Wisconsin congressman Paul Ryan says he wasn’t trying to make parenting history last fall when he accepted the job of House Speaker on one condition: weekends off at home with his wife and their three kids.
“I was just being me,” Ryan, 46, tells PEOPLE in a special interview on fatherhood for this week’s issue. “I lost my dad when I was young so I’ve just always been extra-sensitive to the topic.”
Knowing that the powerful House Speaker is expected to travel every weekend to his colleagues’ congressional districts, Ryan, who was just 16 when his own dad died of a heart attack, says he told Republican party leaders in November, “You can’t take away my family.”
So Ryan is home in Janesville, Wisconsin, every week for a three-day weekend jammed with the track meets and volleyball and basketball games of his “Irish triplets” — Liza, 14; Charlie, 13 and Sam, 11 — with wife Janna. And while Ryan says his kids are not yet at the teenage stage of being embarrassed by their dad, he acknowledges that his being home is not without a few little downsides.
“They get nervous when I focus on their athletics. It pushes them, but they also get a little nervous,” Ryan says. “I’m not one of those yell-from-the-stands type of dads, but we’ll always talk after the game. Like a talking-to.”
Ryan House Rules
And then there’s his no-sweets, no-processed-foods edict. “I’m probably pretty overbearing about that. I’m not a sugar guy and my general rule for diet at home is, ‘If it wasn’t a food 100 years ago, we don’t buy it or eat it.'”
That goes for candy. (“They like to buy these sour worms, which I think are just disgusting.”) And ice cream — except when he needs to incentivize performance.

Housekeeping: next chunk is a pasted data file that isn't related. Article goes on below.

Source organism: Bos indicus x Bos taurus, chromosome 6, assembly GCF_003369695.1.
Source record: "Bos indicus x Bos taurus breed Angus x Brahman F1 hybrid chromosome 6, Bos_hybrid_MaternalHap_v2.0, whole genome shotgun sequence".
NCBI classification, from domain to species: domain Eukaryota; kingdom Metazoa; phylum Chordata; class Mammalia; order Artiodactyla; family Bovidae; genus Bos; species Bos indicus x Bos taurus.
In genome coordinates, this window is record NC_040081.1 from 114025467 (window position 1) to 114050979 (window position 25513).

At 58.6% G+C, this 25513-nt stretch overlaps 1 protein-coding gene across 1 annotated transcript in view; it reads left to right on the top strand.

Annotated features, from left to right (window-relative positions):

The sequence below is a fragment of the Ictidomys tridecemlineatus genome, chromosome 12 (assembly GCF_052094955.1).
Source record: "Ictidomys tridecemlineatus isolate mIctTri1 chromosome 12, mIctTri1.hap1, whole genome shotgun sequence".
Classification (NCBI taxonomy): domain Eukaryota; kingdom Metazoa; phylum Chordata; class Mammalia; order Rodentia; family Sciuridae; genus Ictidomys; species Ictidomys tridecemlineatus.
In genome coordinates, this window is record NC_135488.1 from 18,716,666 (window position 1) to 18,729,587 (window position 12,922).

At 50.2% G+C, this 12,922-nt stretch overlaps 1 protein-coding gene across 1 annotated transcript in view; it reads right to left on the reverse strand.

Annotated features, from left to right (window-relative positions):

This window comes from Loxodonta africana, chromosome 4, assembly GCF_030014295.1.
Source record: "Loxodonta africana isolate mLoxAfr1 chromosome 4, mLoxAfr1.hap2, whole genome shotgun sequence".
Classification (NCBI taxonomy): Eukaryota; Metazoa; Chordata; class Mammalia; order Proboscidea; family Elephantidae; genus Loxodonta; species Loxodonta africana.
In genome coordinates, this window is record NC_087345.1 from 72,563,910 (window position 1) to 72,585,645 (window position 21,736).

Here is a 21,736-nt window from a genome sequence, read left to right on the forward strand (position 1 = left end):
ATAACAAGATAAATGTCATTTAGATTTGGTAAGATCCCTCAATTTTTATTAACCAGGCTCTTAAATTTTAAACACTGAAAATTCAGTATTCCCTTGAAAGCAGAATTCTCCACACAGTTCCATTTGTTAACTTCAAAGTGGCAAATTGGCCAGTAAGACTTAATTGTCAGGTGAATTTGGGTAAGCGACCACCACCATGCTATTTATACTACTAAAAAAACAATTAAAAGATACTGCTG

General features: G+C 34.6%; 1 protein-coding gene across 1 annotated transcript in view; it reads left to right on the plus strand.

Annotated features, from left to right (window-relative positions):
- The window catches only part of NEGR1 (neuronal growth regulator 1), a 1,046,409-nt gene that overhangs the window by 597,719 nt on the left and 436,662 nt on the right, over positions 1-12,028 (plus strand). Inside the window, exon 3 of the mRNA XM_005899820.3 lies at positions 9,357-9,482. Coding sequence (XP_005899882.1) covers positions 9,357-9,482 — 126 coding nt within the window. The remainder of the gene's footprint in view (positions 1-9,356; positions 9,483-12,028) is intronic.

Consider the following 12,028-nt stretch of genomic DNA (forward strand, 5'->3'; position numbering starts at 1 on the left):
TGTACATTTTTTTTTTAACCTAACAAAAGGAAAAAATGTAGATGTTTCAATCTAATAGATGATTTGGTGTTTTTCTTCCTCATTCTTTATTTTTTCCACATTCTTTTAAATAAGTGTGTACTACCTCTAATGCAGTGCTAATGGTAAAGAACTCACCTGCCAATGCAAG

“I was trying to get them all to be a little more aggressive in basketball. So if they scored, they’d go to Dairy Queen and get a shake. Now they’re actually starting to score more frequently, so I took that deal off the table.”
But in the Ryan household, Dad is good for all the Marvel superhero movies (“Janna kinda sits them out; they’re a dad thing”) and smoked meats. A whole week’s worth of smoked meat, in fact.
“I have a smoker so I’m really into that. I do a lot of meal prepping on Sundays” before returning to Washington, D.C., Ryan says. And with that, he reinforces the Fathers’ Day gadget-gift-buying instincts of kids everywhere, by gushing over his remote-controlled pellet smoker: “I could be at Ace Hardware, you know, getting paint, and I can change the temperature of my meat with the app on my phone!”
One thing Ryan insists his kids are not gushing over is the prospect of their dad, who was the GOP’s 2012 vice presidential nominee, someday running for the White House where they could have sleepovers with their friends in the Lincoln Bedroom.
“They thought 2012 was pretty exciting,” Ryan says. “But the sleepovers they care about are the ones in Janesville, Wisconsin.”
And while his job does require some weekend phone calls to take care of business, Ryan says he doesn’t want to talk politics with his kids. (Or with PEOPLE. One condition of the Speaker getting on the phone for the magazine’s special Fathers’ Day gallery was that he not be asked about his party’s presidential nominee, Donald Trump, whom Ryan has famously declined so far to endorse.)
“We don’t talk politics at home very often. To me, I want to get away from it when I’m home on the weekends,” Ryan says. Of his kids, the congressman says, “I miss things during the week, so the hardest question they ask is ‘Are you going to be home?’ when I know that I’m not. That’s the hardest one.”
At a closing joking reference to Trump, Ryan says with a chuckle, “I’m hanging up now!” And then does.
For more from Paul Ryan, pick up the latest issue of PEOPLE, on newsstands Friday.
— Sandra Sobieraj Westfall